14. Awesome, thanks for the reply. Do know what gauge string Reggie Wooten uses for his Low E and whether it is possible to get strings like that without having them custom made? Also, on your page you mentioned that you got special pickups from Bartolini to put on your sub contra bass. What makes these pickups different from normal pickups? Are there are any types of pickups that you would reccommend for this low range? Lastly, I think I may have asked you this before, but what type of amplification do you need to get a good sound at a high volume for the lower strings? Thanks for the info!
  15. lo-end


    Jun 15, 2001
    I'm gonna have to go ahead and agree with DHC on this one.

    You will not be able to hear any actual "tone" from these super-low notes. Basically they will just sound like low-frequency noise. It's hard enough to find a good-sounding 5 string bass, let alone a bass tuned to an octave below low E.

    And even if you think you can hear these notes, there's no way your audience would be able to (assuming you have one, that is.) Also, you have a friggin' Trace Elliot Boxer 65. I mean, come on.
  16. geshel


    Oct 2, 2001
    It all depends on the harmonic content. With the super-fat strings Jauqo and others are using, you get higher tension and more harmonics (and less slop). I've never heard anything below F#, and not much of that even, from a bass. But I've heard pitches this low from other instruments and there's tone to be had.

    And, in case didn't bother to read all the posts, he's been asking about what kind of amps are required for this - clearly he's not intending to run it through the boxer.
  17. Wouldn't-it-require-an-absolute-minimum-of-an-eighteen-inch-sub?(and-a-good-one-at-that)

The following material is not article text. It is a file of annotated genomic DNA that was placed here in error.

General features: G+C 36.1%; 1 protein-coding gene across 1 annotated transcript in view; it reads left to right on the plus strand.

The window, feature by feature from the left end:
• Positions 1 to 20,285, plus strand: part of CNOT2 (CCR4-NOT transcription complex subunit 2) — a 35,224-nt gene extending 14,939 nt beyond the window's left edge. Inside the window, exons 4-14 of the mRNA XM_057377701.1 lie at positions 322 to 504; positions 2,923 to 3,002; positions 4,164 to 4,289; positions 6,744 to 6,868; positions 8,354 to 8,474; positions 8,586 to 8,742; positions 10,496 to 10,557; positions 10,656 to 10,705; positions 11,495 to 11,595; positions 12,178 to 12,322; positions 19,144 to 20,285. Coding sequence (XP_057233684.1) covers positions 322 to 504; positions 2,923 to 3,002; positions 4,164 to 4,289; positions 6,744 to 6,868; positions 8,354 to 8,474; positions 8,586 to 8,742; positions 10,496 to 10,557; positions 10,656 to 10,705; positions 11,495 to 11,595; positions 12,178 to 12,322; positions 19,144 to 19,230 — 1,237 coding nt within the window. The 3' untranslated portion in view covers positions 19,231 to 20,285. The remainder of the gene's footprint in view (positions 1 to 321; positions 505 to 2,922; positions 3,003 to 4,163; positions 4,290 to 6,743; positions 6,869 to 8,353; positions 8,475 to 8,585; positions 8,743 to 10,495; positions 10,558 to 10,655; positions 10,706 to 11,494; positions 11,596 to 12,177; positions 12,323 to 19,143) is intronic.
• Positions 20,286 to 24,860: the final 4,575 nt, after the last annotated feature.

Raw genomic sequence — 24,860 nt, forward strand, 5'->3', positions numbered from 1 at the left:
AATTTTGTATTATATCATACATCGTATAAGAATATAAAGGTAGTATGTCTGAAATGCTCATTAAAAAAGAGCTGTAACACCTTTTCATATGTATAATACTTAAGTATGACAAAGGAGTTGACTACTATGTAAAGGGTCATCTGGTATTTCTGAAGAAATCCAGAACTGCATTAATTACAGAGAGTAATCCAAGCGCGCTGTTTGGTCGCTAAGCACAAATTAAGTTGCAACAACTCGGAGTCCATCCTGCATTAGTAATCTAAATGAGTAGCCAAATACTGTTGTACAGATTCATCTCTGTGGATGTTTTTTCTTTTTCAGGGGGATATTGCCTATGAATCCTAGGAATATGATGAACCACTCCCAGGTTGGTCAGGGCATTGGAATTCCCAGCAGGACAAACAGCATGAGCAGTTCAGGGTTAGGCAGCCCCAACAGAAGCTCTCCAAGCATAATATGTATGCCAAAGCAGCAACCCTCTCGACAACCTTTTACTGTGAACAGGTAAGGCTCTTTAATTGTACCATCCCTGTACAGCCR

18. AMEN!!!!!!!!!!!!

  19. Casey C.

    Casey C.

    Sep 16, 2000
    Butler, PA, USA
    hmm... not being able to hear the bass but being able to feel it... kinda cool if you ask me. it would be pretty odd
  20. geshel


    Oct 2, 2001
    Again, you can probably hear it just fine. The fundamental is 20Hz which is pushing it but mostly you'd get harmonics at 40, 60, 80, etc Hz. The ear is pretty insensitive to the fundamental of a low B string even (30Hz).

    You want what you describe, grab a synth and put out some pure sine waves around 16-20Hz. Watch out (speakers go bye-bye before you can really hear anything, probably) :)

    Or, here, check this file out. It's a MIDI file of nine tones, descending from F to C#, with the "sine wave" patch selected. So they are, in order:

    F - C - G - D - A - E - B - F# - C#

    Try using a good pair of headphones - don't play very loud through any speaker systems!

    Compare the sounds of the B and E tones to the B and E string of a bass. Not very similar - there are a lot more high frequencies in the bass signal.

    I can't hear the C# tone - I'm not sure if it's even coming out of my sound card or headphones though.